1. Introduction.- 2. Principles of Steady-State Converter Analysis.- 3. Steady-State Equivalent Circuit Modeling, Losses, and Efficiency.- 4. Switch Realization.- 5. The Discontinuous Conduction Mode.- 6. Converter Circuits.- 7. AC Equivalent Circuit Modeling.- 8. Converter Transfer Functions.- 9. Controller Design.- 10. Ac and dc Equivalent Circuit Modeling of the Discontinuous Conduction Mode.- 11. Current Programmed Control.- 12. Basic Magnetics Theory.- 13. Filter Inductor Design.- 14. Transformer Design.- 15. Power and Harmonics in Nonsinusoidal Systems.- 16. Line-Commutated Rectifiers.- 17. The Ideal Rectifier.- 18. Low Harmonic Rectifier Modeling and Control.- 19. Resonant Conversion.- 20. Quasi-Resonant Converters.- Appendices.- Appendix 1. RMS Values of Commonly-Observed Converter Waveforms.- A1.1. Some Common Waveforms.- A1.2. General Piecewise Waveform.- Appendix 2. Magnetics design tables.- A2.1. Pot core data.- A2.2. EE core data.- A2.3. EC core data.- A2.4. ETD core data.- A2.5. PQ core data.- A2.6. American wire gauge data.- References.
In many university curricula, the power electronics field has evolved beyond the status of comprising one or two special-topics courses. Often there are several courses dealing with the power electronics field, covering the topics of converters, motor drives, and power devices, with possibly additional advanced courses in these areas as well. There may also be more traditional power-area courses in energy conversion, machines, and power systems. In the breadth vs. depth tradeoff, it no longer makes sense for one textbook to attempt to cover all of these courses; indeed, each course should ideally employ a dedicated textbook. This text is intended for use in introductory power electronics courses on converters, taught at the senior or first-year graduate level. There is sufficient material for a one year course or, at a faster pace with some material omitted, for two quarters or one semester. The first class on converters has been called a way of enticing control and electronics students into the power area via the "back door". The power electronics field is quite broad, and includes fundamentals in the areas of . Converter circuits and electronics . Control systems . Magnetics . Power applications . Design-oriented analysis This wide variety of areas is one of the things which makes the field so interesting and appealing to newcomers. This breadth also makes teaching the field a challenging undertaking, because one cannot assume that all students enrolled in the class have solid prerequisite knowledge in so many areas.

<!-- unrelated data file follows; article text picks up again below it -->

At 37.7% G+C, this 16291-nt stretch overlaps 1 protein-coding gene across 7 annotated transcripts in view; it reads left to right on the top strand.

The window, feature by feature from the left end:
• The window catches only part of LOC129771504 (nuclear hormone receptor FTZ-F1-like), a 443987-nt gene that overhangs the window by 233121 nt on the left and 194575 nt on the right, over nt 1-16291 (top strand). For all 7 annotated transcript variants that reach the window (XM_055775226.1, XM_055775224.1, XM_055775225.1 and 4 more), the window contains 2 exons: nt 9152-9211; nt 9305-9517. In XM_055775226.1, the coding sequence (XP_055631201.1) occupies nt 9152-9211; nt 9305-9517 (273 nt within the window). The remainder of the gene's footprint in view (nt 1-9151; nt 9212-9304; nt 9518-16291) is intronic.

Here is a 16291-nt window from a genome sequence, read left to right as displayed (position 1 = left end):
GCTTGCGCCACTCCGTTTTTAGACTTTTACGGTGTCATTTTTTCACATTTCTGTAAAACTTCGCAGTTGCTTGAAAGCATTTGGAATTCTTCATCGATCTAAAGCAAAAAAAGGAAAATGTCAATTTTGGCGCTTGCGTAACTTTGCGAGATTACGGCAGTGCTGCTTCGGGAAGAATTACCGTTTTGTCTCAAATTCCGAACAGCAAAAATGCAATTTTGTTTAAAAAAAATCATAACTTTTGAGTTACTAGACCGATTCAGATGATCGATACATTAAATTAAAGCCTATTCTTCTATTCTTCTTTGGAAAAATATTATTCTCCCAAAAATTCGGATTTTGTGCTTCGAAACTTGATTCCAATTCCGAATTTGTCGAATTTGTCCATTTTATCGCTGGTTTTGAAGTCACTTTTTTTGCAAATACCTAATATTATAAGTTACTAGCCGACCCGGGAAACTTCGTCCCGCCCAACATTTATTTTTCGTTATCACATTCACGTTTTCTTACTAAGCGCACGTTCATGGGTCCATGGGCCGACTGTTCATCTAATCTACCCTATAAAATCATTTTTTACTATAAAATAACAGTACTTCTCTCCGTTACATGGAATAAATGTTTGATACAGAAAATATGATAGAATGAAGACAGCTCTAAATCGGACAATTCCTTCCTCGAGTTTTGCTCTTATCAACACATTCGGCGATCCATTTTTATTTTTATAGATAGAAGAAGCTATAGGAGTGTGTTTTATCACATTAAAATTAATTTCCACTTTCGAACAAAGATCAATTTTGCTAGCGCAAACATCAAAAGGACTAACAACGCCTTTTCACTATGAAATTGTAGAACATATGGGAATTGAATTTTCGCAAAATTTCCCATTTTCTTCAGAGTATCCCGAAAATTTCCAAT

Springer Book Archives